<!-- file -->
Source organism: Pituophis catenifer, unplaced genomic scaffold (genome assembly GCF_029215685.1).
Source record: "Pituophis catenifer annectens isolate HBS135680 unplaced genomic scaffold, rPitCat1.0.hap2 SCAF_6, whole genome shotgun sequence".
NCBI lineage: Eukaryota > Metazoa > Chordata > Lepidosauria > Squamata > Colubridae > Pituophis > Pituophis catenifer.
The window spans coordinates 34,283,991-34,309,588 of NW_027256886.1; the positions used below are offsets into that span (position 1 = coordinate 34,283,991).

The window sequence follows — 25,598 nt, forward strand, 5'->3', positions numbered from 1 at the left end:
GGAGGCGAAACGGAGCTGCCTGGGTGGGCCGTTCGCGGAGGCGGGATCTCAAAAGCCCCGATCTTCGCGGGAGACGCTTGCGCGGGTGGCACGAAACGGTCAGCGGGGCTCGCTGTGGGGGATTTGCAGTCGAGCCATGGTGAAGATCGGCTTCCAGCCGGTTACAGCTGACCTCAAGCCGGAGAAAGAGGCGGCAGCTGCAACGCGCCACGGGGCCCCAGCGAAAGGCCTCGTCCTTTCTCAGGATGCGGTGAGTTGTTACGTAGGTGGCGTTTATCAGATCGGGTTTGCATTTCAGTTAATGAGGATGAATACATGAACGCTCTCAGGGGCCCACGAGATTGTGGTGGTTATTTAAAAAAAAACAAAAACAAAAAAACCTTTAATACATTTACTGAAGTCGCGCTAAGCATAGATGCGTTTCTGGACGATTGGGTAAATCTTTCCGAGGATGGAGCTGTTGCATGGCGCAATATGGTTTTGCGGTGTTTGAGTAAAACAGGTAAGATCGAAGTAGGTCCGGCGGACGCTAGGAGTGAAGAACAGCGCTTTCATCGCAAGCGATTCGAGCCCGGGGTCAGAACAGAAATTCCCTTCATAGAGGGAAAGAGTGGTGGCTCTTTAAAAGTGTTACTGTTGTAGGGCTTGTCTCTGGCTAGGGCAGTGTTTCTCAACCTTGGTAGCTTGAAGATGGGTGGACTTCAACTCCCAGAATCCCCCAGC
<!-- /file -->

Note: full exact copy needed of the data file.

Source organism: Pituophis catenifer, unplaced genomic scaffold (genome assembly GCF_029215685.1).
Source record: "Pituophis catenifer annectens isolate HBS135680 unplaced genomic scaffold, rPitCat1.0.hap2 SCAF_6, whole genome shotgun sequence".
NCBI lineage: Eukaryota > Metazoa > Chordata > Lepidosauria > Squamata > Colubridae > Pituophis > Pituophis catenifer.
The window spans coordinates 34,283,991-34,309,588 of NW_027256886.1; the positions used below are offsets into that span (position 1 = coordinate 34,283,991).

The window sequence follows — 25,598 nt, forward strand, 5'->3', positions numbered from 1 at the left end:
GGAGGCGAAACGGAGCTGCCTGGGTGGGCCGTTCGCGGAGGCGGGATCTCAAAAGCCCCGATCTTCGCGGGAGACGCTTGCGCGGGTGGCACGAAACGGTCAGCGGGGCTCGCTGTGGGGGATTTGCAGTCGAGCCATGGTGAAGATCGGCTTCCAGCCGGTTACAGCTGACCTCAAGCCGGAGAAAGAGGCGGCAGCTGCAACGCGCCACGGGGCCCCAGCGAAAGGCCTCGTCCTTTCTCAGGATGCGGTGAGTTGTTACGTAGGTGGCGTTTATCAGATCGGGTTTGCATTTCAGTTAATGAGGATGAATACATGAACGCTCTCAGGGGCCCACGAGATTGTGGTGGTTATTTAAAAAAAAACAAAAACAAAAAAACCTTTAATACATTTACTGAAGTCGCGCTAAGCATAGATGCGTTTCTGGACGATTGGGTAAATCTTTCCGAGGATGGAGCTGTTGCATGGCGCAATATGGTTTTGCGGTGTTTGAGTAAAACAGGTAAGATCGAAGTAGGTCCGGCGGACGCTAGGAGTGAAGAACAGCGCTTTCATCGCAAGCGATTCGAGCCCGGGGTCAGAACAGAAATTCCCTTCATAGAGGGAAAGAGTGGTGGCTCTTTAAAAGTGTTACTGTTGTAGGGCTTGTCTCTGGCTAGGGCAGTGTTTCTCAACCTTGGTAGCTTGAAGATGGGTGGACTTCAACTCCCAGAATCCCCCAGC